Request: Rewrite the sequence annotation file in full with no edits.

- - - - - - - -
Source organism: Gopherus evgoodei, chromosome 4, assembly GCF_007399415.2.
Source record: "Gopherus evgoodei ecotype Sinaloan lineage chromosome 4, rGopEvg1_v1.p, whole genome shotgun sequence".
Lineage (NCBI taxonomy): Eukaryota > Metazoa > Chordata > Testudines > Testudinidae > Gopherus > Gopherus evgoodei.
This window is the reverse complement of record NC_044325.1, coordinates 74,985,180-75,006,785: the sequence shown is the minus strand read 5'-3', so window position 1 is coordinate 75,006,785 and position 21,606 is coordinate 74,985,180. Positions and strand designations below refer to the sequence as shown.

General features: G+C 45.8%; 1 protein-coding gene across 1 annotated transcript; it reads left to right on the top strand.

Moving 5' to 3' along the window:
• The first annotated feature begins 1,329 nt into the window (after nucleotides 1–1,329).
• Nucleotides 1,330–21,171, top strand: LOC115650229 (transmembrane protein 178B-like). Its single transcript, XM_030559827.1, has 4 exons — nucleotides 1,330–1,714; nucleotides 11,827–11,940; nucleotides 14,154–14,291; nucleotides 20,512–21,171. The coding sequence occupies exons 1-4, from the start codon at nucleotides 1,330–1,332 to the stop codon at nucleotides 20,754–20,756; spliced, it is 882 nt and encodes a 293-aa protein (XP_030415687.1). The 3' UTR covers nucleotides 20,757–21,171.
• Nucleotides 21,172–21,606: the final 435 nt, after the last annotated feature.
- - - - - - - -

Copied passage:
Source organism: Gopherus evgoodei, chromosome 4, assembly GCF_007399415.2.
Source record: "Gopherus evgoodei ecotype Sinaloan lineage chromosome 4, rGopEvg1_v1.p, whole genome shotgun sequence".
Lineage (NCBI taxonomy): Eukaryota > Metazoa > Chordata > Testudines > Testudinidae > Gopherus > Gopherus evgoodei.
This window is the reverse complement of record NC_044325.1, coordinates 74,985,180-75,006,785: the sequence shown is the minus strand read 5'-3', so window position 1 is coordinate 75,006,785 and position 21,606 is coordinate 74,985,180. Positions and strand designations below refer to the sequence as shown.

General features: G+C 45.8%; 1 protein-coding gene across 1 annotated transcript; it reads left to right on the top strand.

Moving 5' to 3' along the window:
• The first annotated feature begins 1,329 nt into the window (after nucleotides 1–1,329).
• Nucleotides 1,330–21,171, top strand: LOC115650229 (transmembrane protein 178B-like). Its single transcript, XM_030559827.1, has 4 exons — nucleotides 1,330–1,714; nucleotides 11,827–11,940; nucleotides 14,154–14,291; nucleotides 20,512–21,171. The coding sequence occupies exons 1-4, from the start codon at nucleotides 1,330–1,332 to the stop codon at nucleotides 20,754–20,756; spliced, it is 882 nt and encodes a 293-aa protein (XP_030415687.1). The 3' UTR covers nucleotides 20,757–21,171.
• Nucleotides 21,172–21,606: the final 435 nt, after the last annotated feature.